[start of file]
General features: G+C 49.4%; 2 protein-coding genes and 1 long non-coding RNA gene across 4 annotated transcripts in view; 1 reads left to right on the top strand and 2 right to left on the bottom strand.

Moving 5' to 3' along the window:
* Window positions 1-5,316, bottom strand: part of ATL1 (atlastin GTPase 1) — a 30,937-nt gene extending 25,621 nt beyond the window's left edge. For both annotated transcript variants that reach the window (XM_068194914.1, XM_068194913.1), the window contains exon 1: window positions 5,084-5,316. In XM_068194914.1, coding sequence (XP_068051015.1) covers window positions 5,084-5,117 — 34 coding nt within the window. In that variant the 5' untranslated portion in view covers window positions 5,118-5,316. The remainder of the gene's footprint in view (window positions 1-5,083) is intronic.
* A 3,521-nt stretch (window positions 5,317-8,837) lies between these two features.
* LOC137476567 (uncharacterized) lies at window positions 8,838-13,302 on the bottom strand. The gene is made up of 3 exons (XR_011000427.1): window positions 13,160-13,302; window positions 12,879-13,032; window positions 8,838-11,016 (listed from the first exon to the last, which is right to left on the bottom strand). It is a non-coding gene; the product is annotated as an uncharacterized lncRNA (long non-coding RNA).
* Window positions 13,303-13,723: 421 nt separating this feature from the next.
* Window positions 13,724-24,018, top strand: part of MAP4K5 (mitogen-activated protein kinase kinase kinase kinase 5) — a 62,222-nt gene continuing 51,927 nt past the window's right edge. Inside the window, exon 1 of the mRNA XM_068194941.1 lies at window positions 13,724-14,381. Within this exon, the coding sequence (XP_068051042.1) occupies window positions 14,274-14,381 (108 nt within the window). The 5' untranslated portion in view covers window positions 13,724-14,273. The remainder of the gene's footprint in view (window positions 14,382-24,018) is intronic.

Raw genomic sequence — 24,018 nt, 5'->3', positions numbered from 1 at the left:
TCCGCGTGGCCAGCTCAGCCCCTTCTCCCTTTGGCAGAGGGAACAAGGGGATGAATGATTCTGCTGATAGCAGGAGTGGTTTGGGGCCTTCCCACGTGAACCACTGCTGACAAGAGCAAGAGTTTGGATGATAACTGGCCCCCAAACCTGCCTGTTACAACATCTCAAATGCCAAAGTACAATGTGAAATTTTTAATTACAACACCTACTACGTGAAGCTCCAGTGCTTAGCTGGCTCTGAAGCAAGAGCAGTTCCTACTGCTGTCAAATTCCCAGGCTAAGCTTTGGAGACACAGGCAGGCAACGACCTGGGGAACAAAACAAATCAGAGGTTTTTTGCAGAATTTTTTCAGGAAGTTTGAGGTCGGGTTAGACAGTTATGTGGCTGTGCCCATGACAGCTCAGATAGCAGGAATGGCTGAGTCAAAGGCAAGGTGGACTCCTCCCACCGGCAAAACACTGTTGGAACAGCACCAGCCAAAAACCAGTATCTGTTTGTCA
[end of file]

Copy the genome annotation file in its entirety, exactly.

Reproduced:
General features: G+C 49.4%; 2 protein-coding genes and 1 long non-coding RNA gene across 4 annotated transcripts in view; 1 reads left to right on the top strand and 2 right to left on the bottom strand.

Moving 5' to 3' along the window:
* Window positions 1-5,316, bottom strand: part of ATL1 (atlastin GTPase 1) — a 30,937-nt gene extending 25,621 nt beyond the window's left edge. For both annotated transcript variants that reach the window (XM_068194914.1, XM_068194913.1), the window contains exon 1: window positions 5,084-5,316. In XM_068194914.1, coding sequence (XP_068051015.1) covers window positions 5,084-5,117 — 34 coding nt within the window. In that variant the 5' untranslated portion in view covers window positions 5,118-5,316. The remainder of the gene's footprint in view (window positions 1-5,083) is intronic.
* A 3,521-nt stretch (window positions 5,317-8,837) lies between these two features.
* LOC137476567 (uncharacterized) lies at window positions 8,838-13,302 on the bottom strand. The gene is made up of 3 exons (XR_011000427.1): window positions 13,160-13,302; window positions 12,879-13,032; window positions 8,838-11,016 (listed from the first exon to the last, which is right to left on the bottom strand). It is a non-coding gene; the product is annotated as an uncharacterized lncRNA (long non-coding RNA).
* Window positions 13,303-13,723: 421 nt separating this feature from the next.
* Window positions 13,724-24,018, top strand: part of MAP4K5 (mitogen-activated protein kinase kinase kinase kinase 5) — a 62,222-nt gene continuing 51,927 nt past the window's right edge. Inside the window, exon 1 of the mRNA XM_068194941.1 lies at window positions 13,724-14,381. Within this exon, the coding sequence (XP_068051042.1) occupies window positions 14,274-14,381 (108 nt within the window). The 5' untranslated portion in view covers window positions 13,724-14,273. The remainder of the gene's footprint in view (window positions 14,382-24,018) is intronic.

Raw genomic sequence — 24,018 nt, 5'->3', positions numbered from 1 at the left:
TCCGCGTGGCCAGCTCAGCCCCTTCTCCCTTTGGCAGAGGGAACAAGGGGATGAATGATTCTGCTGATAGCAGGAGTGGTTTGGGGCCTTCCCACGTGAACCACTGCTGACAAGAGCAAGAGTTTGGATGATAACTGGCCCCCAAACCTGCCTGTTACAACATCTCAAATGCCAAAGTACAATGTGAAATTTTTAATTACAACACCTACTACGTGAAGCTCCAGTGCTTAGCTGGCTCTGAAGCAAGAGCAGTTCCTACTGCTGTCAAATTCCCAGGCTAAGCTTTGGAGACACAGGCAGGCAACGACCTGGGGAACAAAACAAATCAGAGGTTTTTTGCAGAATTTTTTCAGGAAGTTTGAGGTCGGGTTAGACAGTTATGTGGCTGTGCCCATGACAGCTCAGATAGCAGGAATGGCTGAGTCAAAGGCAAGGTGGACTCCTCCCACCGGCAAAACACTGTTGGAACAGCACCAGCCAAAAACCAGTATCTGTTTGTCA